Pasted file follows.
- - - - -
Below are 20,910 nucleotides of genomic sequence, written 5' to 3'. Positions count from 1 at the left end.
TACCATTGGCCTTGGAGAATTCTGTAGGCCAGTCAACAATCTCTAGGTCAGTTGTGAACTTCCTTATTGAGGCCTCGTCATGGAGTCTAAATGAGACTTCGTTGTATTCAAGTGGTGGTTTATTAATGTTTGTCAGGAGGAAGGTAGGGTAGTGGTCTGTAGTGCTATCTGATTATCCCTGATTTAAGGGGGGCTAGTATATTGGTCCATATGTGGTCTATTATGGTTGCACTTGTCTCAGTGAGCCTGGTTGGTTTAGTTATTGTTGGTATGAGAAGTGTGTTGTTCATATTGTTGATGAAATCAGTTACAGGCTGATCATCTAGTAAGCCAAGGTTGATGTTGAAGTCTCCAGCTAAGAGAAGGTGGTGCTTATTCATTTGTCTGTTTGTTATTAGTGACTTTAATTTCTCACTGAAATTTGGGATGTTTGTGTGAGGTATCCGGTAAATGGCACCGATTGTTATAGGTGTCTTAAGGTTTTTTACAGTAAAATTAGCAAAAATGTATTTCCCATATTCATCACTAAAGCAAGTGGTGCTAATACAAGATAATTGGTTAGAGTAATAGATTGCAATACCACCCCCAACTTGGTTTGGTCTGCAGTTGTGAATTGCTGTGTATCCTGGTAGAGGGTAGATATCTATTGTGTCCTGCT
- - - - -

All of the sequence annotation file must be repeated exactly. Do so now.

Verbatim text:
Below are 20,910 nucleotides of genomic sequence, written 5' to 3'. Positions count from 1 at the left end.
TACCATTGGCCTTGGAGAATTCTGTAGGCCAGTCAACAATCTCTAGGTCAGTTGTGAACTTCCTTATTGAGGCCTCGTCATGGAGTCTAAATGAGACTTCGTTGTATTCAAGTGGTGGTTTATTAATGTTTGTCAGGAGGAAGGTAGGGTAGTGGTCTGTAGTGCTATCTGATTATCCCTGATTTAAGGGGGGCTAGTATATTGGTCCATATGTGGTCTATTATGGTTGCACTTGTCTCAGTGAGCCTGGTTGGTTTAGTTATTGTTGGTATGAGAAGTGTGTTGTTCATATTGTTGATGAAATCAGTTACAGGCTGATCATCTAGTAAGCCAAGGTTGATGTTGAAGTCTCCAGCTAAGAGAAGGTGGTGCTTATTCATTTGTCTGTTTGTTATTAGTGACTTTAATTTCTCACTGAAATTTGGGATGTTTGTGTGAGGTATCCGGTAAATGGCACCGATTGTTATAGGTGTCTTAAGGTTTTTTACAGTAAAATTAGCAAAAATGTATTTCCCATATTCATCACTAAAGCAAGTGGTGCTAATACAAGATAATTGGTTAGAGTAATAGATTGCAATACCACCCCCAACTTGGTTTGGTCTGCAGTTGTGAATTGCTGTGTATCCTGGTAGAGGGTAGATATCTATTGTGTCCTGCT